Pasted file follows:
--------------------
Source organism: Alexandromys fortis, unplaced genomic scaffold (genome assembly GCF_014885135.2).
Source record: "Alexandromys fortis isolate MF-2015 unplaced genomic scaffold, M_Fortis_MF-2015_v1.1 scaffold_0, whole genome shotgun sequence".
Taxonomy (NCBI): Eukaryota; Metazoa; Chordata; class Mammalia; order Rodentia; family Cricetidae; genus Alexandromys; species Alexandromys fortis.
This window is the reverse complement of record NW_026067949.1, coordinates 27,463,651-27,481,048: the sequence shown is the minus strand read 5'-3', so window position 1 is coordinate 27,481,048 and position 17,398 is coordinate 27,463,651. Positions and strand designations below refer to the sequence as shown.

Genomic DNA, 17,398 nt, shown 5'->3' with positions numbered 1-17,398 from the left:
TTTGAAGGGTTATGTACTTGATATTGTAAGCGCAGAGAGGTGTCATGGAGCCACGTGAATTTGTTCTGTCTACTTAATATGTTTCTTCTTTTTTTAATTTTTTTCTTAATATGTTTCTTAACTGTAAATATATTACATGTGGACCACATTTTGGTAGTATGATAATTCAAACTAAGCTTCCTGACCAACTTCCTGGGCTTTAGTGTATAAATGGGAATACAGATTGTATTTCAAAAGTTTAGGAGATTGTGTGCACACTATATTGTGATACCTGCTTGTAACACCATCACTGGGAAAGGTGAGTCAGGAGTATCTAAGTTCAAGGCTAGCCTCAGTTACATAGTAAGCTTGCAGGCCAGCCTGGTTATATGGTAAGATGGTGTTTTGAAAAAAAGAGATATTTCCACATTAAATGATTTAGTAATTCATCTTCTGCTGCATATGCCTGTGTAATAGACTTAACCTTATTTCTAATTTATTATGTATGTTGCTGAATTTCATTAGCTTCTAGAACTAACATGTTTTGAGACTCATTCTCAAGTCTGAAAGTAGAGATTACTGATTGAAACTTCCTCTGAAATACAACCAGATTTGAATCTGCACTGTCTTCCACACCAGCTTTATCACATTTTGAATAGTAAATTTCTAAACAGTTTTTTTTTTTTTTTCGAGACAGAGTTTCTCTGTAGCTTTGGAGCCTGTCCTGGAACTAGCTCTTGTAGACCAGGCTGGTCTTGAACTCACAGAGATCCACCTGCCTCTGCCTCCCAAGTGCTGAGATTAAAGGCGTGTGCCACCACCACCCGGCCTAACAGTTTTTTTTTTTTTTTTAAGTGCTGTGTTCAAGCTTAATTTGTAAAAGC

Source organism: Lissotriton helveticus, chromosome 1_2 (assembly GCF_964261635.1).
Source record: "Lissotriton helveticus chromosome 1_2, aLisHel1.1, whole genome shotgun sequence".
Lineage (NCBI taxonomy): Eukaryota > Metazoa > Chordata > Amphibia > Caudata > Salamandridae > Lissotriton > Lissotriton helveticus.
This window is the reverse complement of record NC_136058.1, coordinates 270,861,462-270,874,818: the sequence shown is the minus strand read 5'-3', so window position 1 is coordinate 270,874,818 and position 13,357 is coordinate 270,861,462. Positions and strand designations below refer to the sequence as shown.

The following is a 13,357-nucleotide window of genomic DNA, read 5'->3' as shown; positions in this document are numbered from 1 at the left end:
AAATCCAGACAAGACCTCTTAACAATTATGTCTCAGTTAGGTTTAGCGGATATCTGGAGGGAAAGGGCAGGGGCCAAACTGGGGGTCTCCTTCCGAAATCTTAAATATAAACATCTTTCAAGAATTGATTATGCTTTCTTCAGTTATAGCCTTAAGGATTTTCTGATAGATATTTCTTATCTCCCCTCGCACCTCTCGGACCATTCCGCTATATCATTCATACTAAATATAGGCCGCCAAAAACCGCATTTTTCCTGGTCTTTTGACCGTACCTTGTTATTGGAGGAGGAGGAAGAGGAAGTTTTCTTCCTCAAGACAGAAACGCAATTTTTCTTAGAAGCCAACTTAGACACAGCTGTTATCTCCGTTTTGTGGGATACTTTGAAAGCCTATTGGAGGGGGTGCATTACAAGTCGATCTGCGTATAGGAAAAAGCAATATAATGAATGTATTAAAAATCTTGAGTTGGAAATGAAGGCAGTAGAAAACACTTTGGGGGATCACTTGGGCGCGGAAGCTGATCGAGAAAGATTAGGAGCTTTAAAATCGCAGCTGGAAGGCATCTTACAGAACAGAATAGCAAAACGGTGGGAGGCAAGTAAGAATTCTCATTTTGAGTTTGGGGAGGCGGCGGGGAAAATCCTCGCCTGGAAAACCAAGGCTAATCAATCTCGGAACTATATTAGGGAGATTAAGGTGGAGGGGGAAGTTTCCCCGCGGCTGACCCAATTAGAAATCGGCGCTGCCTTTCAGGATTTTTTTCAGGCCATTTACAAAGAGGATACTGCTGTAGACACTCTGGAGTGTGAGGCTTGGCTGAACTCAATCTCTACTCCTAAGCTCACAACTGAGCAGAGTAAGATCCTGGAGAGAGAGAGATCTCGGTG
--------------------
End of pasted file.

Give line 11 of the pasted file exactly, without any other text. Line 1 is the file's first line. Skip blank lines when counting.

The following is a 13,357-nucleotide window of genomic DNA, read 5'->3' as shown; positions in this document are numbered from 1 at the left end: